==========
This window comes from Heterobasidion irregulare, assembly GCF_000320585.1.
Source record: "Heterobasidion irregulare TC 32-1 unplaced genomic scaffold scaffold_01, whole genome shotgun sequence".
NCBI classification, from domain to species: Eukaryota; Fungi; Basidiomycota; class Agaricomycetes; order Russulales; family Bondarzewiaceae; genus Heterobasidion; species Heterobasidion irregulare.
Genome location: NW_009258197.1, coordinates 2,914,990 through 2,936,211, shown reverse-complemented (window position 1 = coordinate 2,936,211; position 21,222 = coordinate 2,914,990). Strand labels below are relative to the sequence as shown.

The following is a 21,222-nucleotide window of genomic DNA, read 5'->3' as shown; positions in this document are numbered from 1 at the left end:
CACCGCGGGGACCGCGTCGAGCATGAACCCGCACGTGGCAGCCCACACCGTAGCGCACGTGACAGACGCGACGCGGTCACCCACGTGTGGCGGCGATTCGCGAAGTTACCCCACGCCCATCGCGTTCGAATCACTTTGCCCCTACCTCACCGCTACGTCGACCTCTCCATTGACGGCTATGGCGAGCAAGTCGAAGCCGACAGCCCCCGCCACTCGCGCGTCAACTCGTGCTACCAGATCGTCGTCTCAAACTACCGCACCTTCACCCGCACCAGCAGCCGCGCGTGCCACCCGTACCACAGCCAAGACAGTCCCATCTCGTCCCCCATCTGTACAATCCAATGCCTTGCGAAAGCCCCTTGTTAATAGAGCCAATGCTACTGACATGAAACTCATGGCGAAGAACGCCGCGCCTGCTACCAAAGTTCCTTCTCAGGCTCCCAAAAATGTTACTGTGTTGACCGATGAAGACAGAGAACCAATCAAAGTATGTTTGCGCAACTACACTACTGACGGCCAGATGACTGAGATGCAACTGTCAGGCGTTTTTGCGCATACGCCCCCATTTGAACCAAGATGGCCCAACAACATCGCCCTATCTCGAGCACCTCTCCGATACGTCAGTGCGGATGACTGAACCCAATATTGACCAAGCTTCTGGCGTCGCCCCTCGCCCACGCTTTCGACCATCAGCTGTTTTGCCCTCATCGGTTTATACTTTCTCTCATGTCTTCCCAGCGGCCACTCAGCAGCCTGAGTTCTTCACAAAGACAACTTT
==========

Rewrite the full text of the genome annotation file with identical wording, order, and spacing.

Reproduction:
This window comes from Heterobasidion irregulare, assembly GCF_000320585.1.
Source record: "Heterobasidion irregulare TC 32-1 unplaced genomic scaffold scaffold_01, whole genome shotgun sequence".
NCBI classification, from domain to species: Eukaryota; Fungi; Basidiomycota; class Agaricomycetes; order Russulales; family Bondarzewiaceae; genus Heterobasidion; species Heterobasidion irregulare.
Genome location: NW_009258197.1, coordinates 2,914,990 through 2,936,211, shown reverse-complemented (window position 1 = coordinate 2,936,211; position 21,222 = coordinate 2,914,990). Strand labels below are relative to the sequence as shown.

The following is a 21,222-nucleotide window of genomic DNA, read 5'->3' as shown; positions in this document are numbered from 1 at the left end:
CACCGCGGGGACCGCGTCGAGCATGAACCCGCACGTGGCAGCCCACACCGTAGCGCACGTGACAGACGCGACGCGGTCACCCACGTGTGGCGGCGATTCGCGAAGTTACCCCACGCCCATCGCGTTCGAATCACTTTGCCCCTACCTCACCGCTACGTCGACCTCTCCATTGACGGCTATGGCGAGCAAGTCGAAGCCGACAGCCCCCGCCACTCGCGCGTCAACTCGTGCTACCAGATCGTCGTCTCAAACTACCGCACCTTCACCCGCACCAGCAGCCGCGCGTGCCACCCGTACCACAGCCAAGACAGTCCCATCTCGTCCCCCATCTGTACAATCCAATGCCTTGCGAAAGCCCCTTGTTAATAGAGCCAATGCTACTGACATGAAACTCATGGCGAAGAACGCCGCGCCTGCTACCAAAGTTCCTTCTCAGGCTCCCAAAAATGTTACTGTGTTGACCGATGAAGACAGAGAACCAATCAAAGTATGTTTGCGCAACTACACTACTGACGGCCAGATGACTGAGATGCAACTGTCAGGCGTTTTTGCGCATACGCCCCCATTTGAACCAAGATGGCCCAACAACATCGCCCTATCTCGAGCACCTCTCCGATACGTCAGTGCGGATGACTGAACCCAATATTGACCAAGCTTCTGGCGTCGCCCCTCGCCCACGCTTTCGACCATCAGCTGTTTTGCCCTCATCGGTTTATACTTTCTCTCATGTCTTCCCAGCGGCCACTCAGCAGCCTGAGTTCTTCACAAAGACAACTTT